http://news.bbc.co.uk/1/hi/england/wilt ... 318322.stm


But be thankful these monsters are no longer around:

Man-sized sea scorpion claw found

The immense fossilised claw of a 2.5m-long (8ft) sea scorpion has been described by European researchers.
The 390-million-year-old specimen was found in a Germany quarry, the journal Biology Letters reports.

The creature, which has been named Jaekelopterus rhenaniae, would have paddled in a river or swamp.

The size of the beast suggests that spiders, insects, crabs and similar creatures were much larger in the past than previously thought, the team says.

The claw itself measures 46cm - indicating its owner would have been longer even than the average-sized human.

Overall, it exceeds the record for any other sea scorpion (eurypterid) find by nearly 50cm.

The eurypterids are believed to be the extinct aquatic ancestors of modern land scorpions and possibly all arachnids (the class of animals that also includes spiders).

"The biggest scorpion today is nearly 30cm so that shows you how big this creature was," said Dr Simon Braddy from the University of Bristol, UK.

It was one of Dr Braddy's co-authors, Markus Poschmann, who made the discovery in the quarry near Prum in south-west Germany.

"I was loosening pieces of rock with a hammer and chisel when I suddenly realised there was a dark patch of organic matter on a freshly removed slab," he recalled.

"After some cleaning I could identify this as a small part of a large claw. Although I did not know if it was more complete or not, I decided to try and get it out.

"The pieces had to be cleaned separately, dried, and then glued back together. It was then put into a white plaster jacket to stabilise it."

Super-sized meals

The species existed during a period in Earth history when oxygen levels in the atmosphere were much higher than today.

And it was those elevated levels, some palaeo-scientists believe, that may have helped drive the super-sized bodies of many of the invertebrates that existed at that time - monster millipedes, huge cockroaches, and jumbo dragonflies.

But Dr Braddy thinks the large scales may have had a lot to do with the absence early on of vertebrate predators. As they came on the scene, these animals would have eaten all the biggest prey specimens.

"The fact that you are big means you are more likely to be seen and to be taken for a tastier morsel," he told BBC News. "Evolution will not select for large size; you want to be small so you can hide away."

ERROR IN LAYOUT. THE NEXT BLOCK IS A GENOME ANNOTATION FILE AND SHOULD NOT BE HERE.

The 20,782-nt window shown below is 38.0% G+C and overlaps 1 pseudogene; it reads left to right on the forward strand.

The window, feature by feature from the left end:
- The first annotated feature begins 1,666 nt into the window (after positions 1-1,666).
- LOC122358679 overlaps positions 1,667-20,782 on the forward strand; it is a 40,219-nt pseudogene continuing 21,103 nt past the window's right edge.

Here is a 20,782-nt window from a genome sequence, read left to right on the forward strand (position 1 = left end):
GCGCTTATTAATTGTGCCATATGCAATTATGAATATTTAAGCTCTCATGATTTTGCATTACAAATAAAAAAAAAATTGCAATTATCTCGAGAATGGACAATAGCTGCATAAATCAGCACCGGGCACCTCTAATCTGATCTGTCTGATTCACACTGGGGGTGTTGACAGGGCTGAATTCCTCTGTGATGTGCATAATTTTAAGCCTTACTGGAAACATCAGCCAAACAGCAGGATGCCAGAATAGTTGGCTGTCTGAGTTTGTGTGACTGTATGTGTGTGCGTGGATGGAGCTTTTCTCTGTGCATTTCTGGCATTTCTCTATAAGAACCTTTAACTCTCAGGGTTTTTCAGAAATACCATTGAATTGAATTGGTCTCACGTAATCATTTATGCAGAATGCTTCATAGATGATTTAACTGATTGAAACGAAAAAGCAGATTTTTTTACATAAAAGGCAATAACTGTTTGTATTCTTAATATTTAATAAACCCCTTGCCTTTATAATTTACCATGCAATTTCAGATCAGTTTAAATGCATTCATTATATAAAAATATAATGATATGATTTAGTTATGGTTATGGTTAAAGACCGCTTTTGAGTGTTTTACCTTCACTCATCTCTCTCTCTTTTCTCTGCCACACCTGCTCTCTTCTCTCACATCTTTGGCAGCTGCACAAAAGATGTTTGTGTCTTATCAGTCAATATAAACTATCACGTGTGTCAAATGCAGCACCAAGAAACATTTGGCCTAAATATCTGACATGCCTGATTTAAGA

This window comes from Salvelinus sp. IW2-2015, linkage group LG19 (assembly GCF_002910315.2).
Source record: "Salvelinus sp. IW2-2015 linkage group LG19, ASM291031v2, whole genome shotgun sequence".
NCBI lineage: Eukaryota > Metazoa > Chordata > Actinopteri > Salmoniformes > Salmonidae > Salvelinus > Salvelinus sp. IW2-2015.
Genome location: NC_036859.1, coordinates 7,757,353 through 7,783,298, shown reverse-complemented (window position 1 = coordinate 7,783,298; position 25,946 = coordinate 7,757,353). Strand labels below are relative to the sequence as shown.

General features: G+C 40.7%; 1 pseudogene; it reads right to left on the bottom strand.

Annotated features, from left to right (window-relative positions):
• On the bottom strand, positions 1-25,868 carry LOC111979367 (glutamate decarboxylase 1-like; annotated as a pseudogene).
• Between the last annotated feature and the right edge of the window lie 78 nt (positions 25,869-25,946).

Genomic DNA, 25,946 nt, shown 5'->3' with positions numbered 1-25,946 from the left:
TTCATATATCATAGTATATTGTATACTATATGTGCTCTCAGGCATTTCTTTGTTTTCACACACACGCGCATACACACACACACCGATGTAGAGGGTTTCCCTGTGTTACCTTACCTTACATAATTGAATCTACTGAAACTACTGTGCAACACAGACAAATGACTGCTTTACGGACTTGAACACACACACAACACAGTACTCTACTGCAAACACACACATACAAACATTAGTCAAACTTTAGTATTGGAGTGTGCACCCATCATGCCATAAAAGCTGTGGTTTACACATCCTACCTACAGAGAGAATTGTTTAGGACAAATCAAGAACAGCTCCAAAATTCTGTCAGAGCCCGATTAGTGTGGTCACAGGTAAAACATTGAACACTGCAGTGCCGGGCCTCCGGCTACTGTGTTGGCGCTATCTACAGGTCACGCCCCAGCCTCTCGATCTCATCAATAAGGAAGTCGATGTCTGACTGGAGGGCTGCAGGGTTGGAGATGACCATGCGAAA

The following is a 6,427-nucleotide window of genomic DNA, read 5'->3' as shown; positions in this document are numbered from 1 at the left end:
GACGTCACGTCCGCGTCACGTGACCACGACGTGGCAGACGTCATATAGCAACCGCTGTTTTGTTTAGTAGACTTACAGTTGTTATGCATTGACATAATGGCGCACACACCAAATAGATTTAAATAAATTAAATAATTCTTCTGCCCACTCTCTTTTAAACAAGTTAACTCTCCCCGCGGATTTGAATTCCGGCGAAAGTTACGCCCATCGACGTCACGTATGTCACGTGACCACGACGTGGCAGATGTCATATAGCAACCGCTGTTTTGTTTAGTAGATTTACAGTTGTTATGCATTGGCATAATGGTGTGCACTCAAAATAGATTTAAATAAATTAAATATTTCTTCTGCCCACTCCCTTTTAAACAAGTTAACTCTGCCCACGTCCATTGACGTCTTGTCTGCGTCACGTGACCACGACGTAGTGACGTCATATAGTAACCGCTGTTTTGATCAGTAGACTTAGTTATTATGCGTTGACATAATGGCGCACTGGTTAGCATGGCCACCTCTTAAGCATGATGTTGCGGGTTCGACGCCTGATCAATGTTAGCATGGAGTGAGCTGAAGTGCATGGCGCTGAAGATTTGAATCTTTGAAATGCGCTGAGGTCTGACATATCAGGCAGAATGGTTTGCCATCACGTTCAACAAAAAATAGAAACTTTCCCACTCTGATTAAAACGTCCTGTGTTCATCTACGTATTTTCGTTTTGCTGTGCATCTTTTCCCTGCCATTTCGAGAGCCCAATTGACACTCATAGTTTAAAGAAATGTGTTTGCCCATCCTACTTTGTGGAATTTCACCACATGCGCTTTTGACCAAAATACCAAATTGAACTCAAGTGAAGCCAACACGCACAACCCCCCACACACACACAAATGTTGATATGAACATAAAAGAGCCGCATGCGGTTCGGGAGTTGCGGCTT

The scorpions are thought to have made their first scuttles on to land about 450 million years ago.

While some would have taken up a fully terrestrial existence, others like Jaekelopterus rhenaniae would have maintained an aquatic or semi-aquatic lifestyle.

http://news.bbc.co.uk/1/hi/sci/tech/7104421.stm
 

ramonmercado

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A man-sized creepy crawly? I think that info should be suppressed! It could be enough to cause a heart attack to anyone with a creepy crawly phobia.
 

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A plague of stink bugs causes problems for the car industry.

Thousands of jobs are at risk in New Zealand's car sales industry because of a particularly problematic insect, it's reported.

According to Radio New Zealand, the discovery of hundreds of brown marmorated stink bugs aboard cargo ships bringing some 12,000 cars from Japan to New Zealand mean that the car carriers are being turned away to be fumigated.

According to the NZ Herald there's no facility in New Zealand which can deal with the pest, so at least three of the ships are "floating aimlessly in the Pacific".

The stink bug, which is native to areas of East Asia but can also be found in Europe and the Americas, is a problem for fruit farmers around the world. The beetle voraciously sucks the liquid out of fruits and its toxins cause the plants to die. They have the potential to cause major damage to New Zealand's entire fruit and vegetable industry, Stuff.co.nz says.

http://www.bbc.com/news/blogs-news-from-elsewhere-43112370